The hiccup to this process comes when you’re not able to actually fill out a HIPAA form and you need your medical power of attorney designee to make medical decisions on your behalf. To circumvent this, you need to get HIPAA forms from your normal care providers and fill them out, authorizing your designee to see your medical records in the case that you are unable to make decisions. File these forms with your doctor, keep a copy for yourself, and give a copy to your designee. Some states have standard forms as well; you can use Google to see if your state has standard accepted HIPAA forms.
- Powers of attorney: In a few cases, such as if you’re going to be out of country for several months, you may want to provide a limited power of attorney for paying bills, dealing with property matters if your property is broken into, or handling legal matters which may arise. Limited powers of attorney are limited in both scope of what the designated person can do and in the time that they will last. General powers of attorney give the designee the power to do anything that you can do, and in almost all instances, should be limited only to a spouse. A special type of power of attorney is called a “springing durable power of attorney,” which is meant to come into effect in the event of your incapacity. Some banks do not accept these types of powers of attorney, so check with your bank first.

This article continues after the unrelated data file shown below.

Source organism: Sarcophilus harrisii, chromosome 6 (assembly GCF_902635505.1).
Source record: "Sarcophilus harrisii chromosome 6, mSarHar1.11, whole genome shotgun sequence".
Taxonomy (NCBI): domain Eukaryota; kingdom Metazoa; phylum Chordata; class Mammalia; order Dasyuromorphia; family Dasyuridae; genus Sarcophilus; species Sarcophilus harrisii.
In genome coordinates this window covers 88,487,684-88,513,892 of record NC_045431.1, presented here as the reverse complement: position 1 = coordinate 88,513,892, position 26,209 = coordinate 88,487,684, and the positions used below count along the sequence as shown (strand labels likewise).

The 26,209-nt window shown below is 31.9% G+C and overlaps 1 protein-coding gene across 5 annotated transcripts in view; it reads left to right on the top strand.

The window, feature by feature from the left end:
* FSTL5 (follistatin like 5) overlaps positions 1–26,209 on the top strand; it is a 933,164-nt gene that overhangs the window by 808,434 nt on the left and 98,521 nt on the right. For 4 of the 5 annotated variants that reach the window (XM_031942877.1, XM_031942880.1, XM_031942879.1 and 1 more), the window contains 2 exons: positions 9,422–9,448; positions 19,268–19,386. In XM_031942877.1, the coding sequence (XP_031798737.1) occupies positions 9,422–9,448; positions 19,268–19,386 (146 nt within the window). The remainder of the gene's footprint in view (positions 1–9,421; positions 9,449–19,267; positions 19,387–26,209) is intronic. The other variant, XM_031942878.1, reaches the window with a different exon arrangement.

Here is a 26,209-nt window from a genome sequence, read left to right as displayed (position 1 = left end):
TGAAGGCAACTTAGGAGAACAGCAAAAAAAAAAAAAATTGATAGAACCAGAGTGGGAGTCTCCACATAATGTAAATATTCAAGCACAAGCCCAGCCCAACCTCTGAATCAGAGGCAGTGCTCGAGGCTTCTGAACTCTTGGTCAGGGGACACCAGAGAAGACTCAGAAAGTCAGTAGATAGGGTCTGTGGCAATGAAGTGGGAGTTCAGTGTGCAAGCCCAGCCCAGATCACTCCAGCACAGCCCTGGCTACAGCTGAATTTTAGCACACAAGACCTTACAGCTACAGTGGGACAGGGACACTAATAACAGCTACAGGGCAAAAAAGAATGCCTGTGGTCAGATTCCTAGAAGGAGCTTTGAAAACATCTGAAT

Those are the primary documents meant to deal with your affairs in the event that you’re incapacitated or unable to make decisions or sign documents. However, they do not cover what happens if you pass away. That is a separate category of documents in your estate plan.
Documents That Deal With Your Death
When you die, if you do not have beneficiaries named in your payable upon death accounts or have a will, then the estate will be divvied up according to the estate laws of your state. This usually works out fine, but if you don’t want there to be a fight amongst children or siblings about some memento that someone else gets, you need to have the appropriate documents already in place. Furthermore, the goal should be to avoid probate as much as possible. Probate is an expensive, long, and public process. If you don’t want the entire world to know that you had a valuable collection of leisure suits, then you do not want them to go through probate.
Here’s how you can minimize what goes through probate.